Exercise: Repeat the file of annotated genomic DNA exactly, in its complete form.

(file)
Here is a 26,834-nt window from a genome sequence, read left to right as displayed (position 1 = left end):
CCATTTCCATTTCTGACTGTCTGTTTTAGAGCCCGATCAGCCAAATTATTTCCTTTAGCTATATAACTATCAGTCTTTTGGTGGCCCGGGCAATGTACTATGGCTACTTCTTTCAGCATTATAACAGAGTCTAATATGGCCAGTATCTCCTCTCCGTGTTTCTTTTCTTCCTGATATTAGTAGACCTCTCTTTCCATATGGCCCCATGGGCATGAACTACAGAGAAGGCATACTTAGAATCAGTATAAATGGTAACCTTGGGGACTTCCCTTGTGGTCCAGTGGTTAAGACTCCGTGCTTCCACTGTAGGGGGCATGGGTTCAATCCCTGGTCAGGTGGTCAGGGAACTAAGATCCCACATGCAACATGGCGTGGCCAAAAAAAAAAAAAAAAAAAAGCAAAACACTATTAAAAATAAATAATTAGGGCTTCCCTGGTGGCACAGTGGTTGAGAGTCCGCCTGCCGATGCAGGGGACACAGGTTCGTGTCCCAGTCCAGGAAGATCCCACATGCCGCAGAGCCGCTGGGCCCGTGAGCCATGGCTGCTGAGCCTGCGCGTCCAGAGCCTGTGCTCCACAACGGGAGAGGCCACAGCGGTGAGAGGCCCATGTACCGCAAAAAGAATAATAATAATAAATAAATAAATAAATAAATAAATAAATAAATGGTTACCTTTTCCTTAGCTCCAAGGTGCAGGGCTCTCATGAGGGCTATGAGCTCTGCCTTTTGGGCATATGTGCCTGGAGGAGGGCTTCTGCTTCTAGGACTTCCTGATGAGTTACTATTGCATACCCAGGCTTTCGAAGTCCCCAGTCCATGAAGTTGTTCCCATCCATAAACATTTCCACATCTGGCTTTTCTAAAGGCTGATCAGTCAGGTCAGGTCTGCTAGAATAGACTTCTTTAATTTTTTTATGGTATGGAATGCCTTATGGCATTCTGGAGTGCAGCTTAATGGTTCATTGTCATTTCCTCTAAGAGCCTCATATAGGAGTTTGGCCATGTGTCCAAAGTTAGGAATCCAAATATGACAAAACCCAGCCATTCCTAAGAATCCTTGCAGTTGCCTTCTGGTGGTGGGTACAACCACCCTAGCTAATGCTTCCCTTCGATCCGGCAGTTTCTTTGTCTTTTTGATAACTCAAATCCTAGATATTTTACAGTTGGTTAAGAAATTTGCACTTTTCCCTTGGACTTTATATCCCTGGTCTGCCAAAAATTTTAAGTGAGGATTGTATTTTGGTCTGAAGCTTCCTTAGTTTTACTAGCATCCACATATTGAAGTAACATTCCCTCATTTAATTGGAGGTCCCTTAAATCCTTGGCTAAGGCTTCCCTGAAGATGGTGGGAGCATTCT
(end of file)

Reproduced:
Here is a 26,834-nt window from a genome sequence, read left to right as displayed (position 1 = left end):
CCATTTCCATTTCTGACTGTCTGTTTTAGAGCCCGATCAGCCAAATTATTTCCTTTAGCTATATAACTATCAGTCTTTTGGTGGCCCGGGCAATGTACTATGGCTACTTCTTTCAGCATTATAACAGAGTCTAATATGGCCAGTATCTCCTCTCCGTGTTTCTTTTCTTCCTGATATTAGTAGACCTCTCTTTCCATATGGCCCCATGGGCATGAACTACAGAGAAGGCATACTTAGAATCAGTATAAATGGTAACCTTGGGGACTTCCCTTGTGGTCCAGTGGTTAAGACTCCGTGCTTCCACTGTAGGGGGCATGGGTTCAATCCCTGGTCAGGTGGTCAGGGAACTAAGATCCCACATGCAACATGGCGTGGCCAAAAAAAAAAAAAAAAAAAAGCAAAACACTATTAAAAATAAATAATTAGGGCTTCCCTGGTGGCACAGTGGTTGAGAGTCCGCCTGCCGATGCAGGGGACACAGGTTCGTGTCCCAGTCCAGGAAGATCCCACATGCCGCAGAGCCGCTGGGCCCGTGAGCCATGGCTGCTGAGCCTGCGCGTCCAGAGCCTGTGCTCCACAACGGGAGAGGCCACAGCGGTGAGAGGCCCATGTACCGCAAAAAGAATAATAATAATAAATAAATAAATAAATAAATAAATAAATAAATGGTTACCTTTTCCTTAGCTCCAAGGTGCAGGGCTCTCATGAGGGCTATGAGCTCTGCCTTTTGGGCATATGTGCCTGGAGGAGGGCTTCTGCTTCTAGGACTTCCTGATGAGTTACTATTGCATACCCAGGCTTTCGAAGTCCCCAGTCCATGAAGTTGTTCCCATCCATAAACATTTCCACATCTGGCTTTTCTAAAGGCTGATCAGTCAGGTCAGGTCTGCTAGAATAGACTTCTTTAATTTTTTTATGGTATGGAATGCCTTATGGCATTCTGGAGTGCAGCTTAATGGTTCATTGTCATTTCCTCTAAGAGCCTCATATAGGAGTTTGGCCATGTGTCCAAAGTTAGGAATCCAAATATGACAAAACCCAGCCATTCCTAAGAATCCTTGCAGTTGCCTTCTGGTGGTGGGTACAACCACCCTAGCTAATGCTTCCCTTCGATCCGGCAGTTTCTTTGTCTTTTTGATAACTCAAATCCTAGATATTTTACAGTTGGTTAAGAAATTTGCACTTTTCCCTTGGACTTTATATCCCTGGTCTGCCAAAAATTTTAAGTGAGGATTGTATTTTGGTCTGAAGCTTCCTTAGTTTTACTAGCATCCACATATTGAAGTAACATTCCCTCATTTAATTGGAGGTCCCTTAAATCCTTGGCTAAGGCTTCCCTGAAGATGGTGGGAGCATTCT